Coronavirus cases are at an all-time high. An average of almost 72,000 people tested positive every day over the last week alone. And twice during the week, the U.S. set a record for most cases in a day.
You’d think people would follow the CDC guidelines by now. They very often don’t.
Just two weeks ago, in Suffolk County, New York, a Sweet 16 party became a “super spreader” party took place at the Miller County Inn, which was hit with a $12,000 fine according to Suffolk County Executive Steven Bellone.
Now Suffolk has been hit again. Twice.
On October 17, a wedding was held at North Fork Country Club in Cutchogue, Long Island. There were 91 attendees, which violates a New York State rule that allows for 50 people or fewer in a room. Perhaps to the surprise of no one who didn’t attend the event, 27 guests later tested positive for COVID. Two employees and an outside vendor also got the virus. And almost 160 people had to be quarantined.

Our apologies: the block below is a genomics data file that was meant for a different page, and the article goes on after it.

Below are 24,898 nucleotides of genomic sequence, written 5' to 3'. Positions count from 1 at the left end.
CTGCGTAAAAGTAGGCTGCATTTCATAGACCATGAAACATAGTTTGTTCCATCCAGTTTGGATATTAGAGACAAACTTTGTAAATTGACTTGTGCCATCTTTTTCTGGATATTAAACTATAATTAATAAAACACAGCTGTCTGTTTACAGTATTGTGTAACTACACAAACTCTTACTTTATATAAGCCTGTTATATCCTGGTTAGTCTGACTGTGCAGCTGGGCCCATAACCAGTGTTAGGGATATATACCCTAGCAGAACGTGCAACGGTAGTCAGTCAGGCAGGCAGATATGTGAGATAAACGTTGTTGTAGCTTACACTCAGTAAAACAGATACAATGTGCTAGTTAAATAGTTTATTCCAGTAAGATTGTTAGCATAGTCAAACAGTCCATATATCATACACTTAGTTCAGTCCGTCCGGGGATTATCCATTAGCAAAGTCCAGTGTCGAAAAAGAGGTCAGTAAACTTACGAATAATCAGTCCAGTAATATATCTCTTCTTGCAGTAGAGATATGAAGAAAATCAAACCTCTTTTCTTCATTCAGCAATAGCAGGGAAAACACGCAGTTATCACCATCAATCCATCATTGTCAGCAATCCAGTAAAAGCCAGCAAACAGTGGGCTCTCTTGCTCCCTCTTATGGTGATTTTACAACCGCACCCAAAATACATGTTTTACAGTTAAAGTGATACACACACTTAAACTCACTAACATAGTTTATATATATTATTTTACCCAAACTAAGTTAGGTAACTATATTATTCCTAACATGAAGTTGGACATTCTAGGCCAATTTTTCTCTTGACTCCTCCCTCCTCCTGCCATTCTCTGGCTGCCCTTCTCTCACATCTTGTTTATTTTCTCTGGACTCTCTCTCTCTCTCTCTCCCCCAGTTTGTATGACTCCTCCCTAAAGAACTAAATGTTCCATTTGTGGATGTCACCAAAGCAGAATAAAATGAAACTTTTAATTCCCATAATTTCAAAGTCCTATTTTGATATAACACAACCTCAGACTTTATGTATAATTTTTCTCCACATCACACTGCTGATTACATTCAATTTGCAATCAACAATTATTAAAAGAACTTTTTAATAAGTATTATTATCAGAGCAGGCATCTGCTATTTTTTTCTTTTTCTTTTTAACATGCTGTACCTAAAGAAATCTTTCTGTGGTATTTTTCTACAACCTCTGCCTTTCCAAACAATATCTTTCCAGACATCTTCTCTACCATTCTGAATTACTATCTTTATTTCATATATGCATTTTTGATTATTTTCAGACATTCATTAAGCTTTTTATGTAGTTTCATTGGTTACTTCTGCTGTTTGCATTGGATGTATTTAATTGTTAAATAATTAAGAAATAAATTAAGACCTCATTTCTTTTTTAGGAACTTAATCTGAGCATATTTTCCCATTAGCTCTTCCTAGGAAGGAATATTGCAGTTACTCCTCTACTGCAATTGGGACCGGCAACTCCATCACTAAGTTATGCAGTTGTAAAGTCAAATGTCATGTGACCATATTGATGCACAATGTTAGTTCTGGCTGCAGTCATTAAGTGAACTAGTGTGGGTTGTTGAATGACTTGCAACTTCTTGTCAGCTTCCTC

North Fork Country Club was issued a $17,000 fine.
“This kind of blatant disregard for the well-being of others is not only extremely disappointing, it will not be tolerated,” Bellone said at a news conference earlier this week.
In the meantime, on the very same day, an adult birthday party took place in nearby Bellport. There were 50 people at the event, and while it didn’t violate any emergency state health codes, there was no social distancing to speak of. More than half of the guests tested positive for COVID, and 132 people were forced to quarantine.
Bellone pointed out how quickly the virus can spread when people neglect to follow the CDC guidelines. In fact, according to NBC News, a total of six school districts in Suffolk County have been impacted by the coronavirus cases from both the wedding and the birthday party.
“These kinds of superspreader events are a threat to our public health and to our continued economic recovery,” Bellone said.
According to Johns Hopkins’ COVID-19 dashboard, Suffolk County, New York is one of the worst-hit coronavirus counties in the United States. In fact, with nearly 50,000 cases and more than 2,000 deaths, it is the 15th deadliest.